• [0021]
    The present invention can be also achieved as a CG animation method that includes steps taken by the units of the above CG animation apparatus.
  • [0022]
    It should be clear that that above CG animation method may be embodied as a program executed by a computer and the like. Such program may be distributed via transmission channels, including a communication network, and a recording medium storing the program, such as a CD-ROM (compact disc read only memory).
  • BRIEF DESCRIPTION OF THE DRAWINGS
  • [0023]
    These and the other objects, advantages and features of the invention will become apparent from the following description thereof taken in conjunction with the accompanying drawings which illustrate a specific embodiment of the invention.
  • [0024]
    In the drawings:
  • [0025]
    [0025]FIG. 1 is a block diagram showing the construction of a CG animation apparatus of one embodiment of the present invention;
  • [0026]
    [0026]FIG. 2 shows a character shape and a posture vector in the character shape;
  • [0027]
    [0027]FIG. 3 shows a skeletal structure that does not include a stick as its element;
  • [0028]
    [0028]FIG. 4 shows a hierarchical structure of the skeletal structure shown in FIG. 3;
  • [0029]
    [0029]FIG. 5 shows how animation is created with the Key Frame method;
  • [0030]
    [0030]FIG. 6 shows how a facial motion is created with textures;
  • [0031]
    [0031]FIG. 7 shows a skeletal structure that includes a stick as its element;
  • [0032]
    [0032]FIG. 8 shows a hierarchical structure of the skeletal structure shown in FIG. 7;
  • [0033]
    [0033]FIG. 9 shows group tables of the present invention;
  • [0034]
    [0034]FIG. 10A shows body motion pattern data of the present invention;
  • [0035]
    [0035]FIG. 10B shows facial motion pattern data of the present invention;
  • [0036]
    [0036]FIG. 10C shows stick motion pattern data of the present invention;
  • [0037]
    [0037]FIGS. 11A and 11B show how transition in motions and group tables for use is made for the present invention;
  • [0038]
    [0038]FIG. 12 shows an example case for changing motion of a CG character by using a plurality of element groups; and
  • [0039]
    [0039]FIG. 13 shows a mobile phone that has the function of the CG animation apparatus of the present invention.
  • DESCRIPTION OF THE PREFERRED EMBODIMENTS
  • [0040]
    The following describes a CG animation apparatus as the first embodiment of the present invention with reference to drawings.
  • [0041]
    For this CG animation apparatus, a 3D CG character is divided into different element groups. The CG animation apparatus controls motion of each element group, thereby controlling motion of the entire CG character.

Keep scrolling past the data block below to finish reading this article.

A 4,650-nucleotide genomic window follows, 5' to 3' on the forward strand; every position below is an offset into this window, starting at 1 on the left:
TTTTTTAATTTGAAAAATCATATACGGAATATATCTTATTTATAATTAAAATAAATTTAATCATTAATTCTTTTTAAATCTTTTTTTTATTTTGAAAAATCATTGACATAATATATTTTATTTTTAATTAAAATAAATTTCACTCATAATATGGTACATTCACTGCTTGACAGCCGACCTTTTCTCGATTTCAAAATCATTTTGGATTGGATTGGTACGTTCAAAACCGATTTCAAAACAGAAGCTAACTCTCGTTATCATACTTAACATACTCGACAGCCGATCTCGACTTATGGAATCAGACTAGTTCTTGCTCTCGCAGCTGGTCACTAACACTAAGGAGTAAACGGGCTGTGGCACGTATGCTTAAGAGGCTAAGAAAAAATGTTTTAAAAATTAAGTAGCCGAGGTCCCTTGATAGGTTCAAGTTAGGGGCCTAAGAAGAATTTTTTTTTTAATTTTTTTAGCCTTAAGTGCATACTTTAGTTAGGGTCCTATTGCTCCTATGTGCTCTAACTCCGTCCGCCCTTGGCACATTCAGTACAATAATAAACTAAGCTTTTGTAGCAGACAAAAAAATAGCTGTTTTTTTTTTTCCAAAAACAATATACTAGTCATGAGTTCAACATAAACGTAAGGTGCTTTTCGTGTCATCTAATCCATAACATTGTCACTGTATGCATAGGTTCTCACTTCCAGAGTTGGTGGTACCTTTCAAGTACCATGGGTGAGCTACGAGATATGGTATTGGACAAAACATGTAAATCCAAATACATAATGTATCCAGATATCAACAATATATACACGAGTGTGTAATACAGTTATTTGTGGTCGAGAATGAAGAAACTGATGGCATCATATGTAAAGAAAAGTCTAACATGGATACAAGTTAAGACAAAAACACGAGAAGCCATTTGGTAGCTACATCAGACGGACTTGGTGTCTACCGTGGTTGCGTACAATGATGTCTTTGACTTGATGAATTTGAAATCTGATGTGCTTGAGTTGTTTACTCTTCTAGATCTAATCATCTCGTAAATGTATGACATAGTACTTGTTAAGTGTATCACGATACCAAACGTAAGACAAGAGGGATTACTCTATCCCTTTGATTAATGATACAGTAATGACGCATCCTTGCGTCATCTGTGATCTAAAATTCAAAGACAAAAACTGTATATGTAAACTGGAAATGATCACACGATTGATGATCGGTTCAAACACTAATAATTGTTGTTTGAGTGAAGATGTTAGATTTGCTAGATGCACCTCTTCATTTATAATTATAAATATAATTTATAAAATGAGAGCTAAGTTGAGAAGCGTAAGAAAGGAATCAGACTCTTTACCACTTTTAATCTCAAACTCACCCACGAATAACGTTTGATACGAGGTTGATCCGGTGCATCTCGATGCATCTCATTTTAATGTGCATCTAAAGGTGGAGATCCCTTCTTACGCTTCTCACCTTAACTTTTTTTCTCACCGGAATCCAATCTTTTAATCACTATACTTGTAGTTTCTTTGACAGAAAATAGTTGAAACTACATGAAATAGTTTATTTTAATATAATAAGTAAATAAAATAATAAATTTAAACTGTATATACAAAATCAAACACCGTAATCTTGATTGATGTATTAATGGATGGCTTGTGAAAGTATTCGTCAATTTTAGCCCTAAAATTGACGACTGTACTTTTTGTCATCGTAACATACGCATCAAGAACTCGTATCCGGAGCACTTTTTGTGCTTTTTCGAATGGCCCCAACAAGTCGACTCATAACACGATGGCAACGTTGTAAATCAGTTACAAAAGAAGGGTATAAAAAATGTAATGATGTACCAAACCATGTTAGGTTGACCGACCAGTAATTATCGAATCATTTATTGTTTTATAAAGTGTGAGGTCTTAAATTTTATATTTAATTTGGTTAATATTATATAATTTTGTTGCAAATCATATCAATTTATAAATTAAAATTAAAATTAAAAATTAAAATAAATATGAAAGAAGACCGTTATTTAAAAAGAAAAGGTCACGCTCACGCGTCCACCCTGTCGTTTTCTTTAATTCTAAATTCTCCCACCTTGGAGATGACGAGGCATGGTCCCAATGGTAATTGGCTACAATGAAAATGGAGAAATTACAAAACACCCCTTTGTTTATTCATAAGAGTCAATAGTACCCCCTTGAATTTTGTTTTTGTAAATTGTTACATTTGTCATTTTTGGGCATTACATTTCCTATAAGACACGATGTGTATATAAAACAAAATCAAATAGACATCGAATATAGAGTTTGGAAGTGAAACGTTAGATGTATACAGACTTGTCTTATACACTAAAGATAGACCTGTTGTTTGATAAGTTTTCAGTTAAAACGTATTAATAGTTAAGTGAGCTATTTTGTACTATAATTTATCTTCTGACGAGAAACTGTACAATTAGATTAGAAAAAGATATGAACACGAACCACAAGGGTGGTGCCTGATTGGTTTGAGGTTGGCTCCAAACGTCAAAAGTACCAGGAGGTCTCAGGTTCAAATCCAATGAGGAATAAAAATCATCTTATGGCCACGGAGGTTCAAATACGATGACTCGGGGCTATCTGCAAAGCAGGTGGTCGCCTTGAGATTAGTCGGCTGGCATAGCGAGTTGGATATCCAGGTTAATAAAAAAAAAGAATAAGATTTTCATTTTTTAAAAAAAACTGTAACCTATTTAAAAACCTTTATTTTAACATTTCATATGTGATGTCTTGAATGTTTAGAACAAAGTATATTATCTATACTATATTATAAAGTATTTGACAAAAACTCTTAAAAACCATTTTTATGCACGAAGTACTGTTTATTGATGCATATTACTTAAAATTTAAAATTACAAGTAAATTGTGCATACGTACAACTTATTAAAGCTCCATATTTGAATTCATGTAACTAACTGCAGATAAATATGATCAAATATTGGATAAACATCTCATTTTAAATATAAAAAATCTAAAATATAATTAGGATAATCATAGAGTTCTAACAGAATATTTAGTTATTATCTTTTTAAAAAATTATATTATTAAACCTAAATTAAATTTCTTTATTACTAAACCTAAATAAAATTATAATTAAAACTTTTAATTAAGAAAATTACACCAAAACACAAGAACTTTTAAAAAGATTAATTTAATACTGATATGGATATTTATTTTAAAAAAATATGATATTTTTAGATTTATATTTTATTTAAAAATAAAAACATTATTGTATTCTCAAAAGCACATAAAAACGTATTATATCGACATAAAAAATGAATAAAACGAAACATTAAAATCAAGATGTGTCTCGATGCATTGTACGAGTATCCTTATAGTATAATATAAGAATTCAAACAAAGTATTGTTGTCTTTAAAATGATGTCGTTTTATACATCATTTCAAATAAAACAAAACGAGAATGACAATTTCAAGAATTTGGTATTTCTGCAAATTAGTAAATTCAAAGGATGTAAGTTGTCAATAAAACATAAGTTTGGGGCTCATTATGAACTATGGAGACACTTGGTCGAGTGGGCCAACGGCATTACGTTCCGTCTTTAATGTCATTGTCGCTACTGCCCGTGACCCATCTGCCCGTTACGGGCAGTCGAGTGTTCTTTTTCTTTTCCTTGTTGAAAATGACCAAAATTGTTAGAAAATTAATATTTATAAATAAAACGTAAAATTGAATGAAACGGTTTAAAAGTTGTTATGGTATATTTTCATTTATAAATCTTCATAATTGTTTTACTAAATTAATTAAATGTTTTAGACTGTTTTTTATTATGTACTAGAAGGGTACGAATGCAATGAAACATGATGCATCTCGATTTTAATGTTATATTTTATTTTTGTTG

• [0042]
    [0042]FIG. 1 shows the construction of the CG animation apparatus of the present embodiment. The CG animation apparatus includes the following elements: an animation control unit 1; a group table storing unit 2; a character state calculating unit 3; a hierarchical structure storing unit 4; a shape data storing unit 5; a motion data storing unit 6; a 3D rendering unit 7; a texture storing unit 8; and a display unit 9. The animation control unit 1 receives event information, and sends various types of-data to the character state calculating unit 3 so as to control animation creation in accordance with the received event information. The group table storing unit 2 stores and manages element group tables. The character state calculating unit 3 receives data from other units such as the shape data storing unit 5 and makes a change to shape data representing a CG character. The hierarchical structure storing unit 4 stores hierarchical structure data defining a skeletal structure of the CG character, and manages the hierarchical structure data by using addresses. The shape data storing unit 5 stores shape data that represents the CG character and an object, and manages the stored shape data by using addresses. The motion data storing unit 6 stores motion data used for creating animation of the CG character and the object, and manages them by using addresses and motion IDs. The 3D rendering unit 7 renders CG animation. The texture storing unit 8 stores textures used for CG rendering and manages the stored textures by using addresses or IDs. The display unit 9 displays the CG animation.
  • [0043]
    The following first describes data stored in the present CG animation apparatus.
  • [0044]